Island Timberlands threatens to close Alberni Valley trails

PORT ALBERNI — The Alberni Valley’s largest landowner is watching its property more closely amid concerns that public use could be threatening assets.

Island Timberlands owns 254,000 hectares of property throughout Vancouver Island and Haida Gwaii, including private forest land in the Alberni Valley.

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Some of this land is regularly used by the public for recreation, but a letter sent to the Alberni-Clayoquot Regional District’s board of directors said opening its trails to the public has created problems.

“This opportunity comes at a significant cost to our company in the form of various types of illegal activity, including theft (e.g. wood, equipment fuel, tools), vandalism (e.g. arson, equipment damage) and copious volumes of garbage dumping from a small amount of users,” wrote Morgan Kennah, the forestry company’s manager of community affairs.

Island Timberlands has installed additional gates, including some that are locked, Kennah said. Patrols are being conducted to inform visitors about what the company expects from those using its land, with the possibility of violation tickets for those who do not respect the property.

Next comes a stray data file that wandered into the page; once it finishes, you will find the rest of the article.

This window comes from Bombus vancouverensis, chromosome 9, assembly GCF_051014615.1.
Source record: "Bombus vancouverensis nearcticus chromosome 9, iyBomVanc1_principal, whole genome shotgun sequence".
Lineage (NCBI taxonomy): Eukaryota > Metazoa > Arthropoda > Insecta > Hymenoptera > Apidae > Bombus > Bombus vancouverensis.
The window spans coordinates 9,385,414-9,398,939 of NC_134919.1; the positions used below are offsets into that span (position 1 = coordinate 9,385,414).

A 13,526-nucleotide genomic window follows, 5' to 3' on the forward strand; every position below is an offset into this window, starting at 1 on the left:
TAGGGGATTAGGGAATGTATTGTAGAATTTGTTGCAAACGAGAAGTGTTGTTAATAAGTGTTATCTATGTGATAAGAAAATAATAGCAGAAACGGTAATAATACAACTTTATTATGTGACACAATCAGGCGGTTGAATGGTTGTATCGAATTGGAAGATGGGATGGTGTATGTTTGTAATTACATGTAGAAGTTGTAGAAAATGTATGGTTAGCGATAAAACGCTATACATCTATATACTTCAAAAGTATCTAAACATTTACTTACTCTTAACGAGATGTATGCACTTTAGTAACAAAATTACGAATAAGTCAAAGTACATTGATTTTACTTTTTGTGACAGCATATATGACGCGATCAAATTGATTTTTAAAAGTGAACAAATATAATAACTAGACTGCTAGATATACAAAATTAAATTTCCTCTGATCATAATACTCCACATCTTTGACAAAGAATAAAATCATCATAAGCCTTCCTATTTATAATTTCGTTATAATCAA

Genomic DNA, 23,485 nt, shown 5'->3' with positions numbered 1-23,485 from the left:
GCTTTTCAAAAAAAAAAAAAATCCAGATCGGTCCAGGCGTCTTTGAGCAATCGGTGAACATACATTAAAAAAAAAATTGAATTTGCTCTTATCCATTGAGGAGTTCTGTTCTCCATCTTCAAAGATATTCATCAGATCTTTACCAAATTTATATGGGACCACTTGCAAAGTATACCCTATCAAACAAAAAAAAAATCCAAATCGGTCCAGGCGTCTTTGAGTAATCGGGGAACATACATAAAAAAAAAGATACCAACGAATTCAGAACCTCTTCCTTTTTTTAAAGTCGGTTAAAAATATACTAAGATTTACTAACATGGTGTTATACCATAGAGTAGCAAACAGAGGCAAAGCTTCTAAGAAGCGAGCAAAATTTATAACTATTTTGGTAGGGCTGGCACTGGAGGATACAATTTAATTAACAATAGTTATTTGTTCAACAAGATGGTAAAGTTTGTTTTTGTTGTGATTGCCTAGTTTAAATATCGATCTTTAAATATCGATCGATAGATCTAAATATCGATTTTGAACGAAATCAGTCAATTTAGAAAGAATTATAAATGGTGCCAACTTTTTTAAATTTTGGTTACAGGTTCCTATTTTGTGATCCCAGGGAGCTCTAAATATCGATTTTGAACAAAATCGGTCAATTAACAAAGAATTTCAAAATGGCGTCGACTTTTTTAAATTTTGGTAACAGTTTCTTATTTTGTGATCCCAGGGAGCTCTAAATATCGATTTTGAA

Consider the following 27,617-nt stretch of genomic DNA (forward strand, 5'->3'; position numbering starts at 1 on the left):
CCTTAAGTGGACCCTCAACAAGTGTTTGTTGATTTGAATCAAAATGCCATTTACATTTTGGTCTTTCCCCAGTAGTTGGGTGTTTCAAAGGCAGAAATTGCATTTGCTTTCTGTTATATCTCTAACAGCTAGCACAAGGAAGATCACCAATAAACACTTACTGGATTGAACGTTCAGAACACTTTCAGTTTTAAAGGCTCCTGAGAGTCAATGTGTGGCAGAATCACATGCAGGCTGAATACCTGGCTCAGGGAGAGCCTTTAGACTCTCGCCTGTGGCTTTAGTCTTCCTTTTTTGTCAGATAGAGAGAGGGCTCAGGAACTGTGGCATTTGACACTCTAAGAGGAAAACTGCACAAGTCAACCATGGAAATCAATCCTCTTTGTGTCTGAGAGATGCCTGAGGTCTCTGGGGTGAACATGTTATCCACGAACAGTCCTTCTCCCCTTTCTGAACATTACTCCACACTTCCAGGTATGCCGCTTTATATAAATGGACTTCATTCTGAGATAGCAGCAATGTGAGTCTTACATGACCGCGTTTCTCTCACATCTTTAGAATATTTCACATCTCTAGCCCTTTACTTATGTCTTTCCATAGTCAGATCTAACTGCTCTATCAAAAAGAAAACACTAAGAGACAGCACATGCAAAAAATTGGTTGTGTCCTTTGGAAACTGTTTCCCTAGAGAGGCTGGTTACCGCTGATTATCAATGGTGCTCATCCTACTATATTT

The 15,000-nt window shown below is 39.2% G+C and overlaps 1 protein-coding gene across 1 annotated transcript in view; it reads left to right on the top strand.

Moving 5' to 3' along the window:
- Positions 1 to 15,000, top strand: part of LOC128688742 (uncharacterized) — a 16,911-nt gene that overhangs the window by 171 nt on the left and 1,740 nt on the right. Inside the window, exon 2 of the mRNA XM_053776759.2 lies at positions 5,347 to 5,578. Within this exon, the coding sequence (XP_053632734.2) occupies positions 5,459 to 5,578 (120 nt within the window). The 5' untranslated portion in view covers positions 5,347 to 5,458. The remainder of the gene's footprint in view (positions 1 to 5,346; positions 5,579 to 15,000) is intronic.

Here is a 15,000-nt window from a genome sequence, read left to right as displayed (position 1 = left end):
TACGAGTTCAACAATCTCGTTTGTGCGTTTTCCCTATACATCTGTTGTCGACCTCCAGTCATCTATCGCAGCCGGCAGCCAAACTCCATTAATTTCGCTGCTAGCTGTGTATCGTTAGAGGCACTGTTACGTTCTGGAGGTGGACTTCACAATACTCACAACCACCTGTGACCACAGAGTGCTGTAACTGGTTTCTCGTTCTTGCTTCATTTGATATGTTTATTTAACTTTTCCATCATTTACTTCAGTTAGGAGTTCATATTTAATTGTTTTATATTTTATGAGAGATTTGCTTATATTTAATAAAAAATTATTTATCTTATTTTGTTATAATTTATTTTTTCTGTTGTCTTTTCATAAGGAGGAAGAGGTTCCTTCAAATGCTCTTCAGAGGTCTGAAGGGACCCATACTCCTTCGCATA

Local recreational groups like the Alberni Valley Riders recognize the importance of maintaining a good relationship with the forestry company to be able to continue to use Island Timberlands’ property.

“You always get the bad apples … who dump garbage and tear up stuff that can ruin it for everyone else,” said Lee Blais, of the cycling group.

The Alberni Valley Outdoors Club also ventures onto the company’s property for hikes, said club president Judy Carlson.

“When you do plan to go somewhere and you find a gate closed it’s very frustrating,” Carlson said.

The forestry company says it has seen more activity through its gates in recent weeks.

“Island Timberlands will continue to provide for respectful recreational opportunities,” wrote Kennah in the company’s letter to the regional district. “However, we will also continue to exercise our right to restrict access to areas where we deem a risk is present.”

While the large areas of forest are economically important to the company, the land’s recreational potential is also vital for Valley residents, Blais said.

“It’s [Island Timberlands’] to work and to make dollars off of, but the value of these lands for the community, I think, is priceless,” he said.

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